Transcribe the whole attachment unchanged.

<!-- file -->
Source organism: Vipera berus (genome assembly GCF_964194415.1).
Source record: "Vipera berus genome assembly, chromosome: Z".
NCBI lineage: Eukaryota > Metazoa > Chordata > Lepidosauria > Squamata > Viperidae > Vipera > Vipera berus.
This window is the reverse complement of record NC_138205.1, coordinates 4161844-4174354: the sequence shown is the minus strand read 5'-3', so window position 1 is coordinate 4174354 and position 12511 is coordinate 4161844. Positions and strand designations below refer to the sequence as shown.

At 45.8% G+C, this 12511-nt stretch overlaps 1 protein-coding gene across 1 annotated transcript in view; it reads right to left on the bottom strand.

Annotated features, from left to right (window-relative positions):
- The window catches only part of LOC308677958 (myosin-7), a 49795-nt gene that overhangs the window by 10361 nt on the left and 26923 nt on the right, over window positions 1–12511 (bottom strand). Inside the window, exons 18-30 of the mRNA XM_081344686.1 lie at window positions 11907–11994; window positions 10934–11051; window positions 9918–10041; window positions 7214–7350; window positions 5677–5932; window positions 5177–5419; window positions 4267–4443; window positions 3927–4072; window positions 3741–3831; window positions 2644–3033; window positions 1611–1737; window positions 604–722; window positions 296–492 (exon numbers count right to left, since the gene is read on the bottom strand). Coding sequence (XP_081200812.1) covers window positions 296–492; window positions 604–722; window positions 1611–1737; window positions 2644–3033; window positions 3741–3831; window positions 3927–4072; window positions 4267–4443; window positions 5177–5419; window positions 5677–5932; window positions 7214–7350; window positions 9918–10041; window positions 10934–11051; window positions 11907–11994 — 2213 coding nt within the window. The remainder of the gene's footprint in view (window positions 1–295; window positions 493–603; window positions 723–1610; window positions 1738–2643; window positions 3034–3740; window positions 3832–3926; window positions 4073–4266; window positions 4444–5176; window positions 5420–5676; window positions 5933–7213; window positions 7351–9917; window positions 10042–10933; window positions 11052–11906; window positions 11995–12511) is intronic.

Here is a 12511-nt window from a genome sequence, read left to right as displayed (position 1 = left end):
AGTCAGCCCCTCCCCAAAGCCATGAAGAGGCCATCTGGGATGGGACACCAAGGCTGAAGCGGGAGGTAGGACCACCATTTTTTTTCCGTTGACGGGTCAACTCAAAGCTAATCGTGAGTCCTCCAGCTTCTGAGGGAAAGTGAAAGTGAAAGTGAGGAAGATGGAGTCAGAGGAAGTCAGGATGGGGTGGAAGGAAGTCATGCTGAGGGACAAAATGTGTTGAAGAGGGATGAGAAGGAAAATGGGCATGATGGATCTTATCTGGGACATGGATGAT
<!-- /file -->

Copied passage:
Source organism: Vipera berus (genome assembly GCF_964194415.1).
Source record: "Vipera berus genome assembly, chromosome: Z".
NCBI lineage: Eukaryota > Metazoa > Chordata > Lepidosauria > Squamata > Viperidae > Vipera > Vipera berus.
This window is the reverse complement of record NC_138205.1, coordinates 4161844-4174354: the sequence shown is the minus strand read 5'-3', so window position 1 is coordinate 4174354 and position 12511 is coordinate 4161844. Positions and strand designations below refer to the sequence as shown.

At 45.8% G+C, this 12511-nt stretch overlaps 1 protein-coding gene across 1 annotated transcript in view; it reads right to left on the bottom strand.

Annotated features, from left to right (window-relative positions):
- The window catches only part of LOC308677958 (myosin-7), a 49795-nt gene that overhangs the window by 10361 nt on the left and 26923 nt on the right, over window positions 1–12511 (bottom strand). Inside the window, exons 18-30 of the mRNA XM_081344686.1 lie at window positions 11907–11994; window positions 10934–11051; window positions 9918–10041; window positions 7214–7350; window positions 5677–5932; window positions 5177–5419; window positions 4267–4443; window positions 3927–4072; window positions 3741–3831; window positions 2644–3033; window positions 1611–1737; window positions 604–722; window positions 296–492 (exon numbers count right to left, since the gene is read on the bottom strand). Coding sequence (XP_081200812.1) covers window positions 296–492; window positions 604–722; window positions 1611–1737; window positions 2644–3033; window positions 3741–3831; window positions 3927–4072; window positions 4267–4443; window positions 5177–5419; window positions 5677–5932; window positions 7214–7350; window positions 9918–10041; window positions 10934–11051; window positions 11907–11994 — 2213 coding nt within the window. The remainder of the gene's footprint in view (window positions 1–295; window positions 493–603; window positions 723–1610; window positions 1738–2643; window positions 3034–3740; window positions 3832–3926; window positions 4073–4266; window positions 4444–5176; window positions 5420–5676; window positions 5933–7213; window positions 7351–9917; window positions 10042–10933; window positions 11052–11906; window positions 11995–12511) is intronic.

Here is a 12511-nt window from a genome sequence, read left to right as displayed (position 1 = left end):
AGTCAGCCCCTCCCCAAAGCCATGAAGAGGCCATCTGGGATGGGACACCAAGGCTGAAGCGGGAGGTAGGACCACCATTTTTTTTCCGTTGACGGGTCAACTCAAAGCTAATCGTGAGTCCTCCAGCTTCTGAGGGAAAGTGAAAGTGAAAGTGAGGAAGATGGAGTCAGAGGAAGTCAGGATGGGGTGGAAGGAAGTCATGCTGAGGGACAAAATGTGTTGAAGAGGGATGAGAAGGAAAATGGGCATGATGGATCTTATCTGGGACATGGATGAT